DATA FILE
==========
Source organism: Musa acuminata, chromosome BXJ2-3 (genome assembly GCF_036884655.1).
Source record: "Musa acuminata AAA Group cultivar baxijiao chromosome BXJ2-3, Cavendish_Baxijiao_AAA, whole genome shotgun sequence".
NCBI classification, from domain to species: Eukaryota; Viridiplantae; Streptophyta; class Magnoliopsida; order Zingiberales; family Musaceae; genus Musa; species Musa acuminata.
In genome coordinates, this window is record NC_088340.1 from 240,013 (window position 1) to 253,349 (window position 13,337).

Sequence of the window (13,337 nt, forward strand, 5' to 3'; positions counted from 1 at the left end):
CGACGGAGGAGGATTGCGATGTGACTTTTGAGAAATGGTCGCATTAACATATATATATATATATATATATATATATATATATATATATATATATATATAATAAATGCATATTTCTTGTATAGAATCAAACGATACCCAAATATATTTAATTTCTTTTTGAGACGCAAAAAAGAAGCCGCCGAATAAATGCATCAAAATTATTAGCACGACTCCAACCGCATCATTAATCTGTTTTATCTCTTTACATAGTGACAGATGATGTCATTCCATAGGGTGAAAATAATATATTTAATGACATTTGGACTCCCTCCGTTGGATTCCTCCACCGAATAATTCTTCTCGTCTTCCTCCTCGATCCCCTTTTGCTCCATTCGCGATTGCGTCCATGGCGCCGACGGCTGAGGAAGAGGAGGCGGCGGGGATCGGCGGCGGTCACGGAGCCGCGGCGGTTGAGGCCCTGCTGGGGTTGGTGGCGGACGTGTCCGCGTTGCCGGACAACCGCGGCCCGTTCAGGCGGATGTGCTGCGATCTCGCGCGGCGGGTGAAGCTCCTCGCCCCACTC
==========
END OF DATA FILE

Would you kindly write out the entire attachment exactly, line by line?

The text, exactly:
Source organism: Musa acuminata, chromosome BXJ2-3 (genome assembly GCF_036884655.1).
Source record: "Musa acuminata AAA Group cultivar baxijiao chromosome BXJ2-3, Cavendish_Baxijiao_AAA, whole genome shotgun sequence".
NCBI classification, from domain to species: Eukaryota; Viridiplantae; Streptophyta; class Magnoliopsida; order Zingiberales; family Musaceae; genus Musa; species Musa acuminata.
In genome coordinates, this window is record NC_088340.1 from 240,013 (window position 1) to 253,349 (window position 13,337).

Sequence of the window (13,337 nt, forward strand, 5' to 3'; positions counted from 1 at the left end):
CGACGGAGGAGGATTGCGATGTGACTTTTGAGAAATGGTCGCATTAACATATATATATATATATATATATATATATATATATATATATATATATATATAATAAATGCATATTTCTTGTATAGAATCAAACGATACCCAAATATATTTAATTTCTTTTTGAGACGCAAAAAAGAAGCCGCCGAATAAATGCATCAAAATTATTAGCACGACTCCAACCGCATCATTAATCTGTTTTATCTCTTTACATAGTGACAGATGATGTCATTCCATAGGGTGAAAATAATATATTTAATGACATTTGGACTCCCTCCGTTGGATTCCTCCACCGAATAATTCTTCTCGTCTTCCTCCTCGATCCCCTTTTGCTCCATTCGCGATTGCGTCCATGGCGCCGACGGCTGAGGAAGAGGAGGCGGCGGGGATCGGCGGCGGTCACGGAGCCGCGGCGGTTGAGGCCCTGCTGGGGTTGGTGGCGGACGTGTCCGCGTTGCCGGACAACCGCGGCCCGTTCAGGCGGATGTGCTGCGATCTCGCGCGGCGGGTGAAGCTCCTCGCCCCACTC